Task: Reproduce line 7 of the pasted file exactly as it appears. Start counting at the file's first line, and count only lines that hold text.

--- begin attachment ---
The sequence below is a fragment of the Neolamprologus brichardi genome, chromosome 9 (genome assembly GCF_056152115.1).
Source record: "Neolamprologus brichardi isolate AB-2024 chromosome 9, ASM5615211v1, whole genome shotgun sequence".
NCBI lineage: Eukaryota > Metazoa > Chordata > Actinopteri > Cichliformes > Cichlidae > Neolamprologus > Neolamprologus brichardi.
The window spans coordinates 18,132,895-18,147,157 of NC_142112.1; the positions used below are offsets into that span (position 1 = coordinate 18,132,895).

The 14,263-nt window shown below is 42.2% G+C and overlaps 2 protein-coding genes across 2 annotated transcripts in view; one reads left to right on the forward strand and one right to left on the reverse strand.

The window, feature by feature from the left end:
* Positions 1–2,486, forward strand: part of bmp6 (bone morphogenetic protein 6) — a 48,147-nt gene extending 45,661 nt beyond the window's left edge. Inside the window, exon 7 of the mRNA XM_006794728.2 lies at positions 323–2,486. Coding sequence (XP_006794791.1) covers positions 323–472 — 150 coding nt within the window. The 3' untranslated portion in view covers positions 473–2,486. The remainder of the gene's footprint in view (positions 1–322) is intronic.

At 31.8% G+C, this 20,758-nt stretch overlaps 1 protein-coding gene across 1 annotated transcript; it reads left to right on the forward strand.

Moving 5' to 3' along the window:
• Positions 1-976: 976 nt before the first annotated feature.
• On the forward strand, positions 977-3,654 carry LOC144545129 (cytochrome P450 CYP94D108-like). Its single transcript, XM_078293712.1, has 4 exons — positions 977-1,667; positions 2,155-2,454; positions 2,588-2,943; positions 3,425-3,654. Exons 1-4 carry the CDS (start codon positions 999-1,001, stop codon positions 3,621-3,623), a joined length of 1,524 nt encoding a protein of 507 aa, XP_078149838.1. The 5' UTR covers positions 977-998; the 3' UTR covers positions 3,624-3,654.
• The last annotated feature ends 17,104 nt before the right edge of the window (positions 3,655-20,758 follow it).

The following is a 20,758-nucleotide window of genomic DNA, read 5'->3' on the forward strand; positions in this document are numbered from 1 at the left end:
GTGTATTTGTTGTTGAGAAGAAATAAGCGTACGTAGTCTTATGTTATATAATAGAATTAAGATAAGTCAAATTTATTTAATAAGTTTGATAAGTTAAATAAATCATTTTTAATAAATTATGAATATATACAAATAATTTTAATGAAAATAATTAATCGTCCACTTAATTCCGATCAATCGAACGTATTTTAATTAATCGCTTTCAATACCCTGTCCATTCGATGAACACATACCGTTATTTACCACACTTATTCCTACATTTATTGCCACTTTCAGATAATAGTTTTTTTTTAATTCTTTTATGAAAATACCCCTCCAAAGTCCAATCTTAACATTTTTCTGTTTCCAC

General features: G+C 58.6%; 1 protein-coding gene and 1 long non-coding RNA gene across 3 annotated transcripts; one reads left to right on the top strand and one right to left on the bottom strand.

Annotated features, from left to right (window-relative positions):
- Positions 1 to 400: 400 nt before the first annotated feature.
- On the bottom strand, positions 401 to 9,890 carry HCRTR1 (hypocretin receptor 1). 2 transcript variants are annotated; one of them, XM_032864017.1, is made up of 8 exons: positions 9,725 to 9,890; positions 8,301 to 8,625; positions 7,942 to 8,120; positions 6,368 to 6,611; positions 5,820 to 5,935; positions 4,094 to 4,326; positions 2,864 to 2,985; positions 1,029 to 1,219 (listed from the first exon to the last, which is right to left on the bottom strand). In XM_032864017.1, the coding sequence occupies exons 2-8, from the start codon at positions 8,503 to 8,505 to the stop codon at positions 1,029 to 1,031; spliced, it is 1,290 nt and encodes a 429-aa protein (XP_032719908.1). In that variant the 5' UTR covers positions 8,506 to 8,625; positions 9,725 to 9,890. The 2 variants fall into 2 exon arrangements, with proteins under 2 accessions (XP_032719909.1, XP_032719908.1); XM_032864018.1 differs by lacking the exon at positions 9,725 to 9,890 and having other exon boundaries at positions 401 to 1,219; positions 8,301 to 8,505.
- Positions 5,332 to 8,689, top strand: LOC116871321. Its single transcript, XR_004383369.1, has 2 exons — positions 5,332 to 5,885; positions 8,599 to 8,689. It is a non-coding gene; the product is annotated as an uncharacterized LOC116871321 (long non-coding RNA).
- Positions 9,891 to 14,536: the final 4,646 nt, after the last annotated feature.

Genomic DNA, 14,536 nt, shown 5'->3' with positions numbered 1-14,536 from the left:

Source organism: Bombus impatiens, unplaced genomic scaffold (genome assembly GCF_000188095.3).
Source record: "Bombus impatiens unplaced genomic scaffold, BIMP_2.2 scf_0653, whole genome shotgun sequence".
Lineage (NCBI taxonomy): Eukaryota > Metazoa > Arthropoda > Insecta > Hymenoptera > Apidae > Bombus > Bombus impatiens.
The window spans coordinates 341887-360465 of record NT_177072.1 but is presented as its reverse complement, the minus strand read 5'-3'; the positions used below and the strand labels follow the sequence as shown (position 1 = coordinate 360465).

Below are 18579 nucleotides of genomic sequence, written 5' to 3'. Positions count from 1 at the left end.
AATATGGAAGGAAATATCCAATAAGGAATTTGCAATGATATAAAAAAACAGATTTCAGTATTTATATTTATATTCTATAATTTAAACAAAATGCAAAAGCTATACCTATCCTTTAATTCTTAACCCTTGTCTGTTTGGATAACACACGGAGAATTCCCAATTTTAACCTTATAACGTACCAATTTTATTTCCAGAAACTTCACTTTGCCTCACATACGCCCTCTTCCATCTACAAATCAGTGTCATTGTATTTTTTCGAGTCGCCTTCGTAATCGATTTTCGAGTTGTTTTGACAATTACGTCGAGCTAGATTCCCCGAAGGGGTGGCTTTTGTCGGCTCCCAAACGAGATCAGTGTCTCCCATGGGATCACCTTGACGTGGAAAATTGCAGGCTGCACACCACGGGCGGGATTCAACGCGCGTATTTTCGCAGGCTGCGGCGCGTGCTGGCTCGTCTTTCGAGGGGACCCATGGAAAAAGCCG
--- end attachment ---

* Positions 1–2,486, forward strand: part of bmp6 (bone morphogenetic protein 6) — a 48,147-nt gene extending 45,661 nt beyond the window's left edge. Inside the window, exon 7 of the mRNA XM_006794728.2 lies at positions 323–2,486. Coding sequence (XP_006794791.1) covers positions 323–472 — 150 coding nt within the window. The 3' untranslated portion in view covers positions 473–2,486. The remainder of the gene's footprint in view (positions 1–322) is intronic.